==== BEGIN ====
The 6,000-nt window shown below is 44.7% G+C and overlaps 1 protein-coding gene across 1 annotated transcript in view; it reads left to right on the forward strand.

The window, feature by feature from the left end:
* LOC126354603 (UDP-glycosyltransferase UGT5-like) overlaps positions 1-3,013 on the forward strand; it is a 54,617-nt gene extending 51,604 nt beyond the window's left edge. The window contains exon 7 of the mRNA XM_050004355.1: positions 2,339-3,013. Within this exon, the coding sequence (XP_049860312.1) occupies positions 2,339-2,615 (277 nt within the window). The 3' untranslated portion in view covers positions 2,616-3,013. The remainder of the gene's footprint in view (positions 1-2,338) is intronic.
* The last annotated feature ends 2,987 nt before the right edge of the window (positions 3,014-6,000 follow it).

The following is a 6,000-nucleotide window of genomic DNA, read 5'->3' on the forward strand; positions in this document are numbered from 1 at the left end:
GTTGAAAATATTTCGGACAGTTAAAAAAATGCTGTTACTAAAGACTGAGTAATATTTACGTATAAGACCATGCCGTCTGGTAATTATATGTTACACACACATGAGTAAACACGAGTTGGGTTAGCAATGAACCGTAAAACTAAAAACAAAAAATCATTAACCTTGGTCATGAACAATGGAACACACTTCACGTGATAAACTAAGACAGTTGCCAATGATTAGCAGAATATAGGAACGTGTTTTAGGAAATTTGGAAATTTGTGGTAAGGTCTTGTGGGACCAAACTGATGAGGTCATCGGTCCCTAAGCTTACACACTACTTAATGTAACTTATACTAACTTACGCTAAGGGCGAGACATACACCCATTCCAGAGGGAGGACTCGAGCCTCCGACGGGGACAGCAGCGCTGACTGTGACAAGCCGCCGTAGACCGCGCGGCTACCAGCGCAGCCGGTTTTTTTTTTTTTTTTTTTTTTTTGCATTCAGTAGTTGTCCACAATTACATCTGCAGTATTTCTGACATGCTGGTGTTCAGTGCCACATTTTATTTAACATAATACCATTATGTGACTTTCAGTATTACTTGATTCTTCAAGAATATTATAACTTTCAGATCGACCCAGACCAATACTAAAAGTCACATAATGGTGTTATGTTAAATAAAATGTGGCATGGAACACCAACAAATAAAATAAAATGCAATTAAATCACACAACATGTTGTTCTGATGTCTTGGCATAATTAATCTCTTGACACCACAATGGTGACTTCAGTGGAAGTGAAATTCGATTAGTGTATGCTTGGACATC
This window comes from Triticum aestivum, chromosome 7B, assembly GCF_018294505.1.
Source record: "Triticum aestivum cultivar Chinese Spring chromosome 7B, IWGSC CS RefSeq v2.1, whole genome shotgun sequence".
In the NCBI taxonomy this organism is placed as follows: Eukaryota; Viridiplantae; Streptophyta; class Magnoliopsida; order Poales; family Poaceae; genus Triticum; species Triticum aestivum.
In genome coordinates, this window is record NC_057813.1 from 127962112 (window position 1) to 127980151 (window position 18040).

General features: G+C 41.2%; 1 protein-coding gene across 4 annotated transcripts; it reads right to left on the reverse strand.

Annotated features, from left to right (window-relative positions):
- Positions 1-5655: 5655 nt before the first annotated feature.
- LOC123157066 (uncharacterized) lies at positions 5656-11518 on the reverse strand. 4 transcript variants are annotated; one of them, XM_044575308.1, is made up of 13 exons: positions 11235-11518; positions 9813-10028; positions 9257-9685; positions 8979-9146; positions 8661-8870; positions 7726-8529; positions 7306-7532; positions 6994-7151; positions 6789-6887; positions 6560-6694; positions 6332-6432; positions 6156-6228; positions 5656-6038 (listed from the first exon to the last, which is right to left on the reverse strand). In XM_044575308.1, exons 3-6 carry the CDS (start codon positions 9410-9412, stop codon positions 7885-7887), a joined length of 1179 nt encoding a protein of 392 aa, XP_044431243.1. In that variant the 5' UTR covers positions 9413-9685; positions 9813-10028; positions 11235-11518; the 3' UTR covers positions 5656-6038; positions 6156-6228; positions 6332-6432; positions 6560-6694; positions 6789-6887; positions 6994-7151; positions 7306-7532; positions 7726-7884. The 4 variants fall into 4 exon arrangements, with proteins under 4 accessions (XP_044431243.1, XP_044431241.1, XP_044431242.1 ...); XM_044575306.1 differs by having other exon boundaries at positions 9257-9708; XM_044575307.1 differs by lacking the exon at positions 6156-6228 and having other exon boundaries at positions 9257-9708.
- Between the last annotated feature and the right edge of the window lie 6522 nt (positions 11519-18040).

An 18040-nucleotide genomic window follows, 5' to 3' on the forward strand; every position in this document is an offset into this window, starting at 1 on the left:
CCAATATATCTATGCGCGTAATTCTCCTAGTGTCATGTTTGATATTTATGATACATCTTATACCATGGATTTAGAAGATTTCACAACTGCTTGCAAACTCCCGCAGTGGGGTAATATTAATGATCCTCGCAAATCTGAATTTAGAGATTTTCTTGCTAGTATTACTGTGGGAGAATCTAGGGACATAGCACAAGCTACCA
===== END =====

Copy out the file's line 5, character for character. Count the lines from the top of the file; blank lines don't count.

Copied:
The following is a 6,000-nucleotide window of genomic DNA, read 5'->3' on the forward strand; positions in this document are numbered from 1 at the left end: